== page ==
Help STOP the Anti-NGO Bill

I watched a video that made me visibly angry and the presenter is a man I have tons of respect for. He is no other than Prof. Chidi Odinkalu, a human rights activist and erstwhile Chairman of the National Human Rights Commission.

The focus of the video is on the Anti-NGO Bill currently on the floor of the National Assembly which seeks to more or less centralise the functions of non-government organisations (NGOs) and how they operate.

Watch the video:

The Centre for Social Justice which created the video has pleaded that we should help share it and create awareness and that is exactly what I have decided to do by this and other activities. I urge you to do the same, if you’re really concerned about the sustainability of any organisations that you care so much about such as your church or an NGO.

I have also taken it a step further by signing this petition on citizengo because it’s all about creating awareness. Here’s the message I got afterwards:

I signed a petition to House of Representatives: Federal Republic of Nigeria which says:
Will you sign this petition? Click here to sign!

In my opinion, we need a more de-centralized national structure and trying to further centralize this country is unacceptable. Nigeria is simply too large for one central Government and that is clearly evident in the state of our Nation today.

I urge to support this movement by simply sharing, liking and tweeting this video –

nigerian students

Expect more MASS failure in WAEC except………

The first reaction of an average Nigerian to this sort of heading might likely be back to sender or it’s not my portion! 🙂 Anyways, did you hear about the reported mass failure recorded in the last WAEC with closer to 70% failing the core subjects of English and Mathematics? I was on Radio One 103.5 earlier today as a guest and argued that “unless we take education to meet the students then we are not yet serious about it.” As far as I am concerned, the world of learning has changed, the Internet has democratised knowledge which means that the mode of learning and delivery also have to conform.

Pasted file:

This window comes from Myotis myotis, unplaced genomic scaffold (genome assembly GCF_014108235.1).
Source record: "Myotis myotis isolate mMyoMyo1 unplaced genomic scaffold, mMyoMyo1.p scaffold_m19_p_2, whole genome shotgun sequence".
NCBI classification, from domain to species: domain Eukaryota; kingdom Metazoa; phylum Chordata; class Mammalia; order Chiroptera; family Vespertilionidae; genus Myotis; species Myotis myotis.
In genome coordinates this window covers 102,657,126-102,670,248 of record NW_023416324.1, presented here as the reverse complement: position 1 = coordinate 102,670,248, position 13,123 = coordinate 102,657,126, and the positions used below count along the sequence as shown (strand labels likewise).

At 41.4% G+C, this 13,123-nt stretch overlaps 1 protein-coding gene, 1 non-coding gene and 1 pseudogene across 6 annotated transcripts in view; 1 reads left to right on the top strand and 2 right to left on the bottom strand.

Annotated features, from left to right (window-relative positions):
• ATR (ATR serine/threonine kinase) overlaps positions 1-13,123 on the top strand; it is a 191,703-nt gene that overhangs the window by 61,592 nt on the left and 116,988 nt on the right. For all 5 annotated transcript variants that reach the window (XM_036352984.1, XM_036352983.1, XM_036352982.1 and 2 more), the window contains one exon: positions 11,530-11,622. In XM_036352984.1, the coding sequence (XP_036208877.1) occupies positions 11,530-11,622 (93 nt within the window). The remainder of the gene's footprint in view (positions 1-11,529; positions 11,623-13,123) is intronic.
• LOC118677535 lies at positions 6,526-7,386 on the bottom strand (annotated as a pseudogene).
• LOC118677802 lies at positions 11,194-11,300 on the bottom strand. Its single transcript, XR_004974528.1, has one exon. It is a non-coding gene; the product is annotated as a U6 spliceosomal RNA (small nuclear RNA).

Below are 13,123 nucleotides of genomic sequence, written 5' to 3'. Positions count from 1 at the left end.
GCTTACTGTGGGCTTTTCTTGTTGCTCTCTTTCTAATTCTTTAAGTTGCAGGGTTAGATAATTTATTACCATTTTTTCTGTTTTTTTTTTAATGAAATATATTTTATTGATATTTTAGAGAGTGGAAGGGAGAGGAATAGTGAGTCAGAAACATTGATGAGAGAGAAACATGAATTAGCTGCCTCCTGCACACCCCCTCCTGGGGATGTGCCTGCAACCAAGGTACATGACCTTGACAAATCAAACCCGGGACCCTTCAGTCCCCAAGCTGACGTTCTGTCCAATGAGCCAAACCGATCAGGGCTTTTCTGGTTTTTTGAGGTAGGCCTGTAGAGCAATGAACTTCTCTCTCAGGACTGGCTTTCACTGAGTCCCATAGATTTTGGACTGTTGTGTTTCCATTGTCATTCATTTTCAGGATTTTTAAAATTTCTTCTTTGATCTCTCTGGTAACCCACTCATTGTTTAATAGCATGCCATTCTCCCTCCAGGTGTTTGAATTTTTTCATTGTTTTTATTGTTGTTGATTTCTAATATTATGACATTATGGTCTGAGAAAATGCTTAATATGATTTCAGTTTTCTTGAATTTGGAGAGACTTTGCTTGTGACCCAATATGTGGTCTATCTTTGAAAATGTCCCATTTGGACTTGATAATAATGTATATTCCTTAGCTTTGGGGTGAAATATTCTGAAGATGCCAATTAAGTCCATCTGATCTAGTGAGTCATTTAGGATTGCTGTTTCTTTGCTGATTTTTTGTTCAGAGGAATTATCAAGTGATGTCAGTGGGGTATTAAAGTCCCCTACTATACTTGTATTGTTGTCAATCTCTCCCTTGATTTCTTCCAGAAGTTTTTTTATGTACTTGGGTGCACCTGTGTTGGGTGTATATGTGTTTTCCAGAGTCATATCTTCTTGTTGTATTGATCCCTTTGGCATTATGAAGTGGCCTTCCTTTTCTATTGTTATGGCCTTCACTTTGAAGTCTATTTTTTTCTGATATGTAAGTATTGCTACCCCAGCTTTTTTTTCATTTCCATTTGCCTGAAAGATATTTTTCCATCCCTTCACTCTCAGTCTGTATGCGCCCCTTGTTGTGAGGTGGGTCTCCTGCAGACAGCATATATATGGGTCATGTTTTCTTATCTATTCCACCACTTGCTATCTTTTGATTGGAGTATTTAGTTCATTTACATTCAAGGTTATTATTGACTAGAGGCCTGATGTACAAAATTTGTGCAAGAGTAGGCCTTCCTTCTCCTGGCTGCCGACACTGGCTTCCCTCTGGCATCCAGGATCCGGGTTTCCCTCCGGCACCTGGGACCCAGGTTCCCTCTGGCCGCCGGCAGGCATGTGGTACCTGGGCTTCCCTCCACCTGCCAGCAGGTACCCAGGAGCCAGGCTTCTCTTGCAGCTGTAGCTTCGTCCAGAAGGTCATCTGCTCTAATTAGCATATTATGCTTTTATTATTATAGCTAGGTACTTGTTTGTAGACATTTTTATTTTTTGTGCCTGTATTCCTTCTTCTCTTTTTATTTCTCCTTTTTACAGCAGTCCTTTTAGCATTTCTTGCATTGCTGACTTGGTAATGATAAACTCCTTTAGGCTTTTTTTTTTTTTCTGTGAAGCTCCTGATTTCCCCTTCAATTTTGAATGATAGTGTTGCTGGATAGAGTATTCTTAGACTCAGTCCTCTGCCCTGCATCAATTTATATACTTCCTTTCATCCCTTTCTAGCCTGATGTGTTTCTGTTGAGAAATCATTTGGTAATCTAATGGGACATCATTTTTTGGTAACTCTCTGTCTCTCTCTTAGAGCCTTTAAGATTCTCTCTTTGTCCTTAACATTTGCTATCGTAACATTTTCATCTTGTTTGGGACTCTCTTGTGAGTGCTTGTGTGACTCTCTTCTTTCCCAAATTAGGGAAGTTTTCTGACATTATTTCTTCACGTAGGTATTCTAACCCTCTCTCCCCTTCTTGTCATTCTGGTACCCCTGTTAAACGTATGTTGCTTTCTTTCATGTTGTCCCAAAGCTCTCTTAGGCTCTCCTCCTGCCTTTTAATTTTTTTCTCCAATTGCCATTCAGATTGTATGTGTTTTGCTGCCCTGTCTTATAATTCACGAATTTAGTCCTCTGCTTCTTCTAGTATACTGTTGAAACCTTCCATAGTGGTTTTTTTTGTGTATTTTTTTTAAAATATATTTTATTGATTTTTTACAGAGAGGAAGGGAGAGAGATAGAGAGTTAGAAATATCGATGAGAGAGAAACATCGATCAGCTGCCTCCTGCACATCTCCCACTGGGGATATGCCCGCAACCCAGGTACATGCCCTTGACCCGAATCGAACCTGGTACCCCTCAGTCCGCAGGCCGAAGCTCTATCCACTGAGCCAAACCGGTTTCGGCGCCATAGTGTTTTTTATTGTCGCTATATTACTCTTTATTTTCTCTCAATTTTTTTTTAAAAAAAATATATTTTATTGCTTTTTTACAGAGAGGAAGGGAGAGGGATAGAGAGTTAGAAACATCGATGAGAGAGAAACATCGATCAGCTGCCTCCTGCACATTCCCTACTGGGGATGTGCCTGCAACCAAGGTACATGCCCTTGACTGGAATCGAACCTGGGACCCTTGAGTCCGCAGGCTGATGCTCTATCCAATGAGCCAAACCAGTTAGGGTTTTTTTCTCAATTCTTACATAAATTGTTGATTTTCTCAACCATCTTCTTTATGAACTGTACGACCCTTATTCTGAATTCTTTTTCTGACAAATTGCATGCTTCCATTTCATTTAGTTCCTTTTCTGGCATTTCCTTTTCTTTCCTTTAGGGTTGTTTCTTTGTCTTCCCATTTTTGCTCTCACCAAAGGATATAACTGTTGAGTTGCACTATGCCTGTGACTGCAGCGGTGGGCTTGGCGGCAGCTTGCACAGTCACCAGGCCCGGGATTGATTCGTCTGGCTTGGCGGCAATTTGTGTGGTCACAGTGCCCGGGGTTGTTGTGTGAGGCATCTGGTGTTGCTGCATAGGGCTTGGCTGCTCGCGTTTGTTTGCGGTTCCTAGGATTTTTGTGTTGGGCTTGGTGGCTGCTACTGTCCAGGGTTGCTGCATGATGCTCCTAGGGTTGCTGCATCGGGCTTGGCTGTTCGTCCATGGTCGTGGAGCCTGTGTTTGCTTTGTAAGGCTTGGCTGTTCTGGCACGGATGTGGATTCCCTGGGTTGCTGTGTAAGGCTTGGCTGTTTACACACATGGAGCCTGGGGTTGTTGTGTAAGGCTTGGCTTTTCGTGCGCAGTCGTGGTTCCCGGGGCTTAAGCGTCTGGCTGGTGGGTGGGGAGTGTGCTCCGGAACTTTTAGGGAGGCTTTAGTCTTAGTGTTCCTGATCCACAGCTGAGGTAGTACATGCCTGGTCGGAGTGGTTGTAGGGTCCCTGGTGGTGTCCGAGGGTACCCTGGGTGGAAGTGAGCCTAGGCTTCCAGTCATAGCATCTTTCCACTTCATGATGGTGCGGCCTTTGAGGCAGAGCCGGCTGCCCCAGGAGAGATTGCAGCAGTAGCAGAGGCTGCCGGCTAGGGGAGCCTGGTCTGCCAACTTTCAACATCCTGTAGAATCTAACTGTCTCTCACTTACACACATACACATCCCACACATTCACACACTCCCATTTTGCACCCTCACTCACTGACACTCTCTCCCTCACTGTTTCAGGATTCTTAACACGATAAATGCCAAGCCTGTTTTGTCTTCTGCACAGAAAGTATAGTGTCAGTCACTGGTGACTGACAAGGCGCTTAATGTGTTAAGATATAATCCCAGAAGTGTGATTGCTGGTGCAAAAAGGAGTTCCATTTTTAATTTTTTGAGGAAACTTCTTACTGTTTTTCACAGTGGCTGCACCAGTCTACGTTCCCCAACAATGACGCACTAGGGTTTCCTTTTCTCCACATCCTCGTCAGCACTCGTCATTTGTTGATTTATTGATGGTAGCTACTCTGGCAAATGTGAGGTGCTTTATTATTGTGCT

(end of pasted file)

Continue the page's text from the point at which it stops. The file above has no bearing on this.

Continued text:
Failure in Waec
Image Credit: BusinessDay – showing failure in waec

A friend who listened to the show faulted my argument and stated that students have become more lazy and should be instructed to take responsibility. She made a case of how as a student she worked hard to graduate and that it was not easy but she was determined. My response to her is that she cannot compare the level of distractions students have to deal today with what she dealt with it. Where do we even start from? Is it the fact that with a connected device a student can be in class and accessing pornographic content or a student who is supposed to be reading would instead be tweeting and ‘facebooking’? or the fact that most families now have a situation where both parents work leaving the children in the care of strangers?

What my friend failed to grasp is the fact that our societal values as a whole has made it uninteresting to study or work hard. On a personal level, I know the kind of distraction that I have to deal with on a day to day basis. In actual fact, I am writing this article using a distraction-free software called OmniWriter – I had to find a tool to help fight distraction while working. Now this is me, I am an adult and can deal with the distractions much easily. How many 16 years old can? This is why I would go with the strategy of instructing and guiding and not screaming down their throats as I believe that will produce very little results.

This system of learning is outdated and has to be changed!